World J Surg 2019 11;43(11):2945-2946

Department of Renal and Pancreas Transplantation, Manchester Royal Infirmary, Manchester University NHS Foundation Trust, Manchester, UK.

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http://dx.doi.org/10.1007/s00268-019-05088-7DOI Listing
November 2019

Major Adverse Cardiovascular Events Following Simultaneous Pancreas and Kidney Transplantation in the United Kingdom.

Diabetes Care 2019 04 14;42(4):665-673. Epub 2019 Feb 14.

Department of Renal and Pancreatic Transplantation, Manchester University NHS Foundation Trust, Manchester, U.K.

Objective: People with type 1 diabetes and kidney failure have an increased risk for major adverse cardiovascular events (MACE). Simultaneous pancreas and kidney transplantation (SPKT) improves survival, but the long-term risk for MACE is uncertain.

Research Design And Methods: We assessed the frequency and risk factors for MACE (defined as fatal cardiovascular disease and nonfatal myocardial infarction or stroke) and related nonfatal MACE to allograft failure in SPKT recipients with type 1 diabetes who underwent transplantation between 2001 and 2015 in the U.K. In a subgroup, we related a pretransplant cardiovascular risk score to MACE.

Results: During 5 years of follow-up, 133 of 1,699 SPKT recipients (7.8%) experienced a MACE. In covariate-adjusted models, age (hazard ratio 1.04 per year [95% CI 1.01-1.07]), prior myocardial infarction (2.6 [1.3-5.0]), stroke (2.3 [1.2-4.7]), amputation (2.0 [1.02-3.7]), donor history of hypertension (1.8 [1.05-3.2]), and waiting time (1.02 per month [1.0-1.04]) were significant predictors. Nonfatal MACE predicted subsequent allograft failure (renal 1.6 [1.06-2.6]; pancreas 1.7 [1.09-2.6]). In the subgroup, the pretransplant cardiovascular risk score predicted MACE (1.04 per 1% increment [1.02-1.06]).

Conclusions: We report a high rate of MACE in SPKT recipients. There are a number of variables that predict MACE, while nonfatal MACE increase the risk of subsequent allograft failure. It may be beneficial that organs from hypertensive donors are matched to recipients with lower cardiovascular risk. Pretransplant cardiovascular risk scoring may help to identify patients who would benefit from risk factor optimization or alternative transplant therapies and warrants validation nationally.
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http://dx.doi.org/10.2337/dc18-2111DOI Listing
April 2019

Should End-of-Life Preferences Be Discussed Routinely before High-Risk Surgery?

J Palliat Med 2018 12 4;21(12):1818-1821. Epub 2018 Oct 4.

Department of Renal and Pancreas Transplantation, NHS England Funded UK referral center for Encapsulating Peritoneal Sclerosis Surgery, Manchester Royal Infirmary, Manchester, United Kingdom.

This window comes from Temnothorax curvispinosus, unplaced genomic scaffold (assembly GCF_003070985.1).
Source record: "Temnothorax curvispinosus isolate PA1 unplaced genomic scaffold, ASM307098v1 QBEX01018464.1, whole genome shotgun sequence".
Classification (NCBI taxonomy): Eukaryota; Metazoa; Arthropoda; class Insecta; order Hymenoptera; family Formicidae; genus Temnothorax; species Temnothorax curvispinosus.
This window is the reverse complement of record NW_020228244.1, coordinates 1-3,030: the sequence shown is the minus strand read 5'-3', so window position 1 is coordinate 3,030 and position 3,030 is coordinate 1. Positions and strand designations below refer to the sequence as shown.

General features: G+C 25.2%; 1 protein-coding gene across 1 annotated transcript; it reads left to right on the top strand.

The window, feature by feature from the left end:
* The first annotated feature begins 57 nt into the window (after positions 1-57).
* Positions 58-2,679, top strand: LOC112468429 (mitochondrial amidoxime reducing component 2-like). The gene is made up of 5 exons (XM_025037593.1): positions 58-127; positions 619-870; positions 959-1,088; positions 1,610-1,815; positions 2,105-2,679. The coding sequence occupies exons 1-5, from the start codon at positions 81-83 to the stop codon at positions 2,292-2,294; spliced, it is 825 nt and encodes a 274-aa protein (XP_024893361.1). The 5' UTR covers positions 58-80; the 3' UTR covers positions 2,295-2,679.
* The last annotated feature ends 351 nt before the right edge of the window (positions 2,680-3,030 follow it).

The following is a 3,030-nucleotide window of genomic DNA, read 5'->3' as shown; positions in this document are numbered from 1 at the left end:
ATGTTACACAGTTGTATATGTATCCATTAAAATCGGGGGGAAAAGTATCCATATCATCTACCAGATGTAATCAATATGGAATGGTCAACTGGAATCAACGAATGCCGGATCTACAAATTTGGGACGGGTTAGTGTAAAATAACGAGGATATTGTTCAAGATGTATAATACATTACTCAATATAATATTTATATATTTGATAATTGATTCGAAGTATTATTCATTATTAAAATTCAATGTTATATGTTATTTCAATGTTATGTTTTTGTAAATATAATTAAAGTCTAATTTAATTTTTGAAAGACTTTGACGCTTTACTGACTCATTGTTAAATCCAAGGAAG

Encapsulating peritoneal sclerosis (EPS) is a rare but devastating complication of peritoneal dialysis. It is characterized by peritoneal neovascularization, fibrosis, and calcification ultimately leading to intestinal obstruction and eventual failure. Surgery for EPS has a mortality approaching 50% and most patients require some form of postoperative life-sustaining therapy (LST) during their admission. A 43-year-old gentleman with progressive EPS and significant comorbidities was assessed for enterolysis after a failed first attempt at another center. Because of his comorbidities, postoperative mortality was quoted above 50%. The patient favored surgery to improve his survival and quality of life, but was reluctant to receive prolonged LST in the event of failure of surgical therapy. The surgical team, in conjunction with a palliative care physician, therefore held extensive discussions with the patient and his partner regarding LST and its limitations. Clinical parameters to trigger a transition to palliative care were identified and agreed. Limitations on LST that are directly expressed by patients can represent a contraindication to surgery for many surgeons. is a concept described as a perceived contract, or covenant, between the patient and clinician regarding implied consent for postoperative LST. Currently, preoperative discussions regarding limitations of LST are infrequent, and there can be reticence among patients and surgeons to have these conversations, leading to dissatisfaction on behalf of the patient and their family. After the Montgomery legal ruling, the provision and perception of informed consent are particularly pertinent. The palliative care physician is uniquely placed to contribute to such discussions as part of the surgical multidisciplinary team.
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http://dx.doi.org/10.1089/jpm.2018.0048DOI Listing
December 2018

Encapsulating peritoneal sclerosis following hyperthermic intraperitoneal chemotherapy.

ANZ J Surg 2019 10 2;89(10):E468-E469. Epub 2018 Sep 2.

Division of Transplant and Endocrine Surgery, Manchester Royal Infirmary, Manchester University Foundation Trust, Manchester, UK.

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http://dx.doi.org/10.1111/ans.14770DOI Listing
October 2019

Simultaneous en-bloc pancreas and kidney transplantation from a small pediatric donor after circulatory death.

Am J Transplant 2019 03 27;19(3):929-932. Epub 2018 Aug 27.

Department of Renal and Pancreatic Transplantation, Manchester University NHS Foundation Trust, Manchester, UK.

Simultaneous pancreas and kidney transplantation (SPKT) is an effective treatment option for patients with type 1 diabetes and end stage renal disease. Increasing demands for organs for transplantation coupled with a rise in age and size of adult donors has led to greater utilization of pediatric donors, and with good outcomes. Nonetheless, there remains reticence among transplant surgeons to transplant pancreases from small pediatric donors despite the optimal characteristics and macroscopic features of the younger pancreas. We report a successful case of SPKT from a small pediatric donor and explore the aspects of potential concern that might have led some clinicians to decline these organs. We also discuss the measures taken to overcome potential obstacles to successful transplantation from this donor source, and the rationale behind them.